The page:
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Jarrell Miller faces veteran Fred Kassi Aug. 19 in Rochester on ShowBox

Heavyweight standout Jarrell Miller nails Donovan Denis with a big right hand en route to stopping the game but out-gunned opponent in the seventh round. Photo by: Esther Lin / Showtime

Jarrell Miller nails Donovan Denis with a big right hand. Photo by: Esther Lin/Showtime

Undefeated Brooklyn heavyweight Jarrell Miller (17-0-1, 15 knockouts) has called out all the current blue-chip big men.

While he won’t be facing any of those familiar names, Miller will step up in competition when he headlines a ShowBox triple-header on Aug. 19 (10 p.m. ET) against veteran Fred Kassi at the outdoor soccer venue Rhinos Stadium in Rochester, New York, it was announced on Thursday.

Two undefeated bantamweight prospects will clash in the co-feature with Nikolay Potapov (14-0-1, 6 KOs) and Antonio Nieves (16-0-1, 8 KOs) squaring off in a 10-rounder. Welterweight knockout artist Bakhtiyar Eyubov (10-0, 10 KOs) will also step up and face Karim Mayfield (19-3-1, 11 KOs) in a 10-round bout to open the telecast.

Kassi (18-5-1, 10 KOs) was last in the ring against Hughie Fury in April, losing a technical decision after the bout was stopped because of a cut to Fury, who is Tyson’s cousin. Before then, he went the distance against Dominic Breazeale last September, losing a unanimous decision. His finest moment may have been a controversial majority draw against contender Chris Arreola last July in which Kassi showcased his boxing ability.

While “Big Fred” has fought the tougher opposition, he hasn’t won in four fights and is 36 compared to the 27-year-old Miller. Still, he’s expected to go rounds with the explosive Miller, who has only gone past the fourth round three times in his career. Miller is hoping to become just the second fighter to stop Kassi.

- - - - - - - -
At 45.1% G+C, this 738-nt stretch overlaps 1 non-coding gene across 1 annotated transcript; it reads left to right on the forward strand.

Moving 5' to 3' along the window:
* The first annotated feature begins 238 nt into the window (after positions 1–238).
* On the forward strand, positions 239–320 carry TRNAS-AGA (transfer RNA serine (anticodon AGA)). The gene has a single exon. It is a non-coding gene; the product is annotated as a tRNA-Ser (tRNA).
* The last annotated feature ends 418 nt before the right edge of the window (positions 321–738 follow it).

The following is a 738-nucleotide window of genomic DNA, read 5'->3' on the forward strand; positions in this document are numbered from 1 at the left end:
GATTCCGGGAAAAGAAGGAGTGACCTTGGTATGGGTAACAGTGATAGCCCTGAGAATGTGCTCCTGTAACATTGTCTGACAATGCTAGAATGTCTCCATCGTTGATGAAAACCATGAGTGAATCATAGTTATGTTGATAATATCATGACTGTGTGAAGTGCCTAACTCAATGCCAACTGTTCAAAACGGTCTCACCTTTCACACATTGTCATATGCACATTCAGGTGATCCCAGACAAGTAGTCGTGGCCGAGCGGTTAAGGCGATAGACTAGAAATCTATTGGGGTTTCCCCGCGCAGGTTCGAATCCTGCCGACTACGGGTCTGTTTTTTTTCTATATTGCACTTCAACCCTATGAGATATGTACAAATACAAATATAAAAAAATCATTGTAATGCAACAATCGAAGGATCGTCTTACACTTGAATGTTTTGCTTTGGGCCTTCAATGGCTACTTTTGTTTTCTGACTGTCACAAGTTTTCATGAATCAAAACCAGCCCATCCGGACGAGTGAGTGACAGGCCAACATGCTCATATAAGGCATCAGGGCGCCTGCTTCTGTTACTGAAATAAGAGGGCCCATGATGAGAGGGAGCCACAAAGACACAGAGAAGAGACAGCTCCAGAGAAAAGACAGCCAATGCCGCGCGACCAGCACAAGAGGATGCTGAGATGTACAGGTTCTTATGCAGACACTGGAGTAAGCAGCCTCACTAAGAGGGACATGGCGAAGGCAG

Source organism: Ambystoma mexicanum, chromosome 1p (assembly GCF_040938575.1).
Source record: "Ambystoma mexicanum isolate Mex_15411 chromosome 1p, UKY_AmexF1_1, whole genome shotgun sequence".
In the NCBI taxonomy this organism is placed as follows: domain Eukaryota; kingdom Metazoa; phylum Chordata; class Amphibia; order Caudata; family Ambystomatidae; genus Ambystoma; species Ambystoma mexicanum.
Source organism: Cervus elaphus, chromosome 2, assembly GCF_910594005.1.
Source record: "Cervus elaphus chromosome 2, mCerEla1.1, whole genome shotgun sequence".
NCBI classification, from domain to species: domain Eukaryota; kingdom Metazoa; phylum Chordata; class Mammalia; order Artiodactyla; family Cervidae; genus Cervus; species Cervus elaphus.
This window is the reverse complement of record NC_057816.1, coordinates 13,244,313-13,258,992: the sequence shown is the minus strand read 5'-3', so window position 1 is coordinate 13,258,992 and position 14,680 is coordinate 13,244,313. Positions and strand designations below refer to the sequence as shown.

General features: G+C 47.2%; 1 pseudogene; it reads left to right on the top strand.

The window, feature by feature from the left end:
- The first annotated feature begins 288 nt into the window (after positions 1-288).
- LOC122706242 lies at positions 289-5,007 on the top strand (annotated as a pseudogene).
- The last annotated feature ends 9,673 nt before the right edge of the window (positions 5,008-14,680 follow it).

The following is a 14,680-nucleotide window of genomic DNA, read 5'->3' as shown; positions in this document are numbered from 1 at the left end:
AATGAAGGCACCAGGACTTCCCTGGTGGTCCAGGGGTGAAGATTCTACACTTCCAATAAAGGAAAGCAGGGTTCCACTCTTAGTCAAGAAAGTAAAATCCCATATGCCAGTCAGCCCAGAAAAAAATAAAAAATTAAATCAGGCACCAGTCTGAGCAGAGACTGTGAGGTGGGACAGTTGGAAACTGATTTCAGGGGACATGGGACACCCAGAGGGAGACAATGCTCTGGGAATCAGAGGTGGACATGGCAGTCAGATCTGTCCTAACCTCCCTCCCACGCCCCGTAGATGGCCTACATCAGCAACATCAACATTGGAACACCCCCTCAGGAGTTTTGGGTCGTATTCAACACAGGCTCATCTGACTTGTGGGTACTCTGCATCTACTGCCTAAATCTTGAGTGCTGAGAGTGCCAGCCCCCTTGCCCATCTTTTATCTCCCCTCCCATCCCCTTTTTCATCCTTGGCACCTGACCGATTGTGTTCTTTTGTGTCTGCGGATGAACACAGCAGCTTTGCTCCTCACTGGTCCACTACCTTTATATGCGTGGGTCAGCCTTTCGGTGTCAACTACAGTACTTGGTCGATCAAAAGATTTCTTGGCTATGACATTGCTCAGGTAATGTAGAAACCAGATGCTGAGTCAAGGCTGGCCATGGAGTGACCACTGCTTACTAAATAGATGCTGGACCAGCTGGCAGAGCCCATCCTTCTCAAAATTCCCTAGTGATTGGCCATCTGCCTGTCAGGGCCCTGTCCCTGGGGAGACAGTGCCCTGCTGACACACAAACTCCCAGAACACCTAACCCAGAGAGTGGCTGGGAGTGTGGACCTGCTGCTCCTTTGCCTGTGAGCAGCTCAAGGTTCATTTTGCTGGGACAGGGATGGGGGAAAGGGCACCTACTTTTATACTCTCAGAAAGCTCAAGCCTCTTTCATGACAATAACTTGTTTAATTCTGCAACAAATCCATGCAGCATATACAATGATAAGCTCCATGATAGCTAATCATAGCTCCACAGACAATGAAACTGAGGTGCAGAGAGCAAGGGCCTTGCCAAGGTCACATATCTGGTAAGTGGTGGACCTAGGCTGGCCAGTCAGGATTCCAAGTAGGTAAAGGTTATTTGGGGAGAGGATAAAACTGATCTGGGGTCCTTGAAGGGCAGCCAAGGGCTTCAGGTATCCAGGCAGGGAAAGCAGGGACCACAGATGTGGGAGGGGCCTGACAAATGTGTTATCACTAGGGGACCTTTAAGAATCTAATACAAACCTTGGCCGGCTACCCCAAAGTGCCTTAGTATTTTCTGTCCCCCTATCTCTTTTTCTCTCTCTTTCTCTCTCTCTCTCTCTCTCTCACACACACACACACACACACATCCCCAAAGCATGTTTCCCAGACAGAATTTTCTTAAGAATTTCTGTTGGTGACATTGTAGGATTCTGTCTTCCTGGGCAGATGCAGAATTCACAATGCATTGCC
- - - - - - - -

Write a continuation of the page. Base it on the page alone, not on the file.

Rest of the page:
“I’m ready to put his lights out like I do everybody else,” Miller said in a press release. “I know he’s durable and a little older than me. He’s a tough guy and he can take a beating. So far, he’s only been stopped once. I’ll be the second.”

Miller remarked that he doesn’t want to be known as a one-trick pony, offering just punching power. He referenced Breazeale’s punishing loss to IBF heavyweight titleholder Anthony Joshua last Saturday as an example of the type of fighter he doesn’t want to be.

“I’m an advanced fighter, but there are a couple of things I’ve wanted to work on,” he said. “It’s easy for heavyweights to rely on power and forget about technique. You see what happened to Dominic Breazeale against Anthony Joshua? His power didn’t mean jack because there was no technique behind it. I want to be the kind of fighter who puts his technique first and power last.”

Kassi didn’t offer much in the way of respect to Miller. He expressed bitterness he wasn’t able to challenge Joshua last week and said he’s been the victim of unfair circumstances in some of his fights.

“I approach Jarrell like all young fighters,” Kassi said. “He’s got size and power, but it’s nothing I haven’t seen. I’m tired of getting robbed by judges like in El Paso (against Arreola), and in Alabama (against Breazeale). That should have been me fighting Anthony Joshua in The O2. Against Fury, the cut saved him. Another round or two and he would have been done. Then we heard what we always hear, ‘Oh, Fury had a bad night, so did Breazeale, so did Arreola.’ They all seem to have bad nights when I’m in the other corner. I’m hoping to actually get some credit when Miller has a ‘bad’ night too.”